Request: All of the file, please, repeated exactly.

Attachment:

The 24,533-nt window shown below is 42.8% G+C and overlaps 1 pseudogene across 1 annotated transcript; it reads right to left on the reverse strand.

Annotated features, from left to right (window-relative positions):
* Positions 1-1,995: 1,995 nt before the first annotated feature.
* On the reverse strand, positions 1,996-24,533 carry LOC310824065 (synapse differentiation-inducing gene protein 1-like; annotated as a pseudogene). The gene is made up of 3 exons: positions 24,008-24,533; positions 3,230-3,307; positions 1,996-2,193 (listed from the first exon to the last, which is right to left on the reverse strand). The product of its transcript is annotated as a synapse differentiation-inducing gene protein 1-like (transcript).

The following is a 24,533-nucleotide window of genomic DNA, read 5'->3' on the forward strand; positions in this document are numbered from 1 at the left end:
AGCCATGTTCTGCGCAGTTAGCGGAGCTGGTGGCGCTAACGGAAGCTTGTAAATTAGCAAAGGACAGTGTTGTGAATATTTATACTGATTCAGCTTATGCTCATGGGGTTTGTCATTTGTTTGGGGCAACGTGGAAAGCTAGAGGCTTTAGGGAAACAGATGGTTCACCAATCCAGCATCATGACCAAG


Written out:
The 24,533-nt window shown below is 42.8% G+C and overlaps 1 pseudogene across 1 annotated transcript; it reads right to left on the reverse strand.

Annotated features, from left to right (window-relative positions):
* Positions 1-1,995: 1,995 nt before the first annotated feature.
* On the reverse strand, positions 1,996-24,533 carry LOC310824065 (synapse differentiation-inducing gene protein 1-like; annotated as a pseudogene). The gene is made up of 3 exons: positions 24,008-24,533; positions 3,230-3,307; positions 1,996-2,193 (listed from the first exon to the last, which is right to left on the reverse strand). The product of its transcript is annotated as a synapse differentiation-inducing gene protein 1-like (transcript).

The following is a 24,533-nucleotide window of genomic DNA, read 5'->3' on the forward strand; positions in this document are numbered from 1 at the left end:
AGCCATGTTCTGCGCAGTTAGCGGAGCTGGTGGCGCTAACGGAAGCTTGTAAATTAGCAAAGGACAGTGTTGTGAATATTTATACTGATTCAGCTTATGCTCATGGGGTTTGTCATTTGTTTGGGGCAACGTGGAAAGCTAGAGGCTTTAGGGAAACAGATGGTTCACCAATCCAGCATCATGACCAAG